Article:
Climate change is expected to alter the weather in the saigas' native habitat in ways that could make them more vulnerable to outbreaks like the one in 2015. In the past 15 years, scientists have recorded a 10-degree increase in central Kazakhstan's median May temperatures, Kock said — exactly the time of year when the animals gather for spring calving.
“We know the trends are moving in that direction,” he said. “It's pretty likely that we’ll get other events like this again.”
Conservationists would be powerless to stop such an outbreak; there is no way to give so many saiga a vaccine for hemorrhagic septicemia, the disease caused by P. multocida. Figuring out what happened in Kazakhstan could help researchers understand and predict other die-offs, however.
“Animals and their microbiomes have evolved within certain limits over millions of years, and now suddenly . . . we are shifting the environmental conditions rapidly outside of that envelope,” Kock said. As he and his colleagues hypothesize, “you’ve now got bacteria responding quite quickly, while the host doesn’t have the capacity to change. If the immune system doesn’t adapt to that quicker change in behavior of the pathogen, that’s how the balance is lost.”
The ramifications could be severe. “If this starts happening on a wider scale,” Kock continued, “it's potentially catastrophic for livestock, for conservation, and ultimately for all mammals.”
In 2015, the Proceedings of the National Academy of Sciences published a sweeping review of the world's worst mass-mortality events — incidents during which either 90 percent of a species was wiped out, more than 1 billion individuals were killed or 700 million tons worth of biomatter (the equivalent of nearly 2,000 Empire State Buildings) was destroyed. Since 1940, such events have become more common for birds, fish and marine invertebrates, the researchers found.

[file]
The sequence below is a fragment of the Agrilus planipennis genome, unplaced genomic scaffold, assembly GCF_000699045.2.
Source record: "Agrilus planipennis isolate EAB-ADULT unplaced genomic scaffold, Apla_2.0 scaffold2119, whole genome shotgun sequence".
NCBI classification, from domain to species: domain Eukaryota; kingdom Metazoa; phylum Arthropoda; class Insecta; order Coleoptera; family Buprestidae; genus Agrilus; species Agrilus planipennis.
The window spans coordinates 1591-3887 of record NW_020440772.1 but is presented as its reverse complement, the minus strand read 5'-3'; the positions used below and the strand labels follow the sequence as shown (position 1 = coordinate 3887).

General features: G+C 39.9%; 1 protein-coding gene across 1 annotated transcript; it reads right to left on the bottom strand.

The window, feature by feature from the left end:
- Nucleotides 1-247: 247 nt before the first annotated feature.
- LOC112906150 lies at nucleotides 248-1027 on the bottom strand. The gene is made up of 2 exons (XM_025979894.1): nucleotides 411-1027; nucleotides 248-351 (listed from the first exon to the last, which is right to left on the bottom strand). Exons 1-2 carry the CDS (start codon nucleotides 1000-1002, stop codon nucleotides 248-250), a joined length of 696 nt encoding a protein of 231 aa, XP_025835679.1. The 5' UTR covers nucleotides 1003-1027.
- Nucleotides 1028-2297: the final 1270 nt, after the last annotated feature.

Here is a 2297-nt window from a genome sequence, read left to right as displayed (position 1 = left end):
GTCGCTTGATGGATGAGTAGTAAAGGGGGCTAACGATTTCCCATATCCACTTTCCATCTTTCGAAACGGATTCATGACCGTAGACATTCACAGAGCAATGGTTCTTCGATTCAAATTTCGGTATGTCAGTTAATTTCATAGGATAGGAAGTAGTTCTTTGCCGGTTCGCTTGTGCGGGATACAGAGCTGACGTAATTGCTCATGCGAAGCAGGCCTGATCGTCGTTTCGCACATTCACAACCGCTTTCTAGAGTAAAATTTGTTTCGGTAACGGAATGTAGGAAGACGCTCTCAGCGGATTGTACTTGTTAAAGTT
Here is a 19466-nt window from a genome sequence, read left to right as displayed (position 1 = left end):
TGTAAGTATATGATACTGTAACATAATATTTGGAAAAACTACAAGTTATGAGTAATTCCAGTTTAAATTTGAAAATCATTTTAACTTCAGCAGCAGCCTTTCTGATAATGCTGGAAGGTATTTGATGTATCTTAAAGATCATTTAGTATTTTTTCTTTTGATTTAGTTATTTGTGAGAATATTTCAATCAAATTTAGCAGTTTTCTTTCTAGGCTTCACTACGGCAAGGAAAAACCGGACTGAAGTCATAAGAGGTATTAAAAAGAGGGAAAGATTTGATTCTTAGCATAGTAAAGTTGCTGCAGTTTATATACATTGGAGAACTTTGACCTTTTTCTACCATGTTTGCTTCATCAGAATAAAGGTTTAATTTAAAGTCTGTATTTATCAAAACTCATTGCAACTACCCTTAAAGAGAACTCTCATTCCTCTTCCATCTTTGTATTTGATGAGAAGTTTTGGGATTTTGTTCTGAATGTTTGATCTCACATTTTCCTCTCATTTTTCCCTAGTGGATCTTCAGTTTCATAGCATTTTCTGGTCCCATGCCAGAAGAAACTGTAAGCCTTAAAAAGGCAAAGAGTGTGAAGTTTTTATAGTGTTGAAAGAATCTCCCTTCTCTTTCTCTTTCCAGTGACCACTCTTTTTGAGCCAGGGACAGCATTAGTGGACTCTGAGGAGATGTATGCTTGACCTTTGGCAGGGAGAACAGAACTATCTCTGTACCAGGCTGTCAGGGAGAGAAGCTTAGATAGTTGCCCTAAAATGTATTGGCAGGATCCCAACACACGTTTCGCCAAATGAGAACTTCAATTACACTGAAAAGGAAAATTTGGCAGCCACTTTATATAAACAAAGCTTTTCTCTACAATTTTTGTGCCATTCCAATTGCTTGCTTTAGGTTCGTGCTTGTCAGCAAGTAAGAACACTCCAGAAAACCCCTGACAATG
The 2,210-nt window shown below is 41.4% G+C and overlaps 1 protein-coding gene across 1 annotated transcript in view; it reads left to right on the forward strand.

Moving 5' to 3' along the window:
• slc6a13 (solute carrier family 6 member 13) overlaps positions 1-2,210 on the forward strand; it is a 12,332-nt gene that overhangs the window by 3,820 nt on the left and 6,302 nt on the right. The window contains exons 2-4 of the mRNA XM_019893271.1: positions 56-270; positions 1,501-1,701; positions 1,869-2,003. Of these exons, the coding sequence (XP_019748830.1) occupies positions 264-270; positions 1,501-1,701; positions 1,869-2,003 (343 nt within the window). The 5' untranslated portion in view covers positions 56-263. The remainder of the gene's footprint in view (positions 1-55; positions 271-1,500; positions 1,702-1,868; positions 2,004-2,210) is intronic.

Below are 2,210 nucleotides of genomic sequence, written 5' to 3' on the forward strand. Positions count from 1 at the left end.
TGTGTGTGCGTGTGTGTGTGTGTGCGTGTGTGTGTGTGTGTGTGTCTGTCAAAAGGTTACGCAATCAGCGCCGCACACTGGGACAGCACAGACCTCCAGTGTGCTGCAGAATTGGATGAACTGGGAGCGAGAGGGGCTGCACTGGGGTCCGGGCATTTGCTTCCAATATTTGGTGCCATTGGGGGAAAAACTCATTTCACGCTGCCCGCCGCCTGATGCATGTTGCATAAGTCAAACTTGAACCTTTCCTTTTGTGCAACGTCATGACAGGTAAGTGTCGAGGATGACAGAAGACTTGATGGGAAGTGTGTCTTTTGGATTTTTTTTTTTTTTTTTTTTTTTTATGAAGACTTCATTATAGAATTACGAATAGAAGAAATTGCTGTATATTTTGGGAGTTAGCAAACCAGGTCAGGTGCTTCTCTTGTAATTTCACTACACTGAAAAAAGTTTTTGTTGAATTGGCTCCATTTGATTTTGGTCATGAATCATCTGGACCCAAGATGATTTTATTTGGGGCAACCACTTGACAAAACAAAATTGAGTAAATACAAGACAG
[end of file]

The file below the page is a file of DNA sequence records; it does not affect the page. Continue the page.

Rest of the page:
Most of the time, the die-offs were attributed to “multiple stressors” — problems that piled up until the species reached some kind of vulnerability threshold. In nearly a quarter of all cases, climate played a role.
“We know these events have been part of the backdrop of what it means to be an organism on planet Earth,” said Samuel Fey, an ecologist at Reed College and one of the lead authors of the PNAS study. He pointed to the spectacular “dinosaur graveyards” left behind by floods and mudslides, and even the grim ruins uncovered at Pompeii.
“But we also know that patterns of local environmental conditions are changing,” Fey said. “And our science is advanced enough to say that it seems reasonable that given those types of extremes, there’s the potential for [mass-mortality events] to occur.”
As for the saiga, the outlook for the imperiled antelope species remains unclear. These holdovers from the Ice Age are tough creatures, evolved over tens of thousands of years to survive the harsh conditions of their habitats. In the past century alone they've rebounded twice from the brink of extinction.
But the past few years have been especially hard. Last winter, the Wildlife Conservation Society reported that a quarter of a Mongolian subspecies hundreds of miles away had succumbed to an unrelated virus.
“These populations are highly vulnerable to the introduction of new diseases and the stress that goes along with that and factors that can trigger it,” Society veterinarian Amanda Fine told The Washington Post at the time.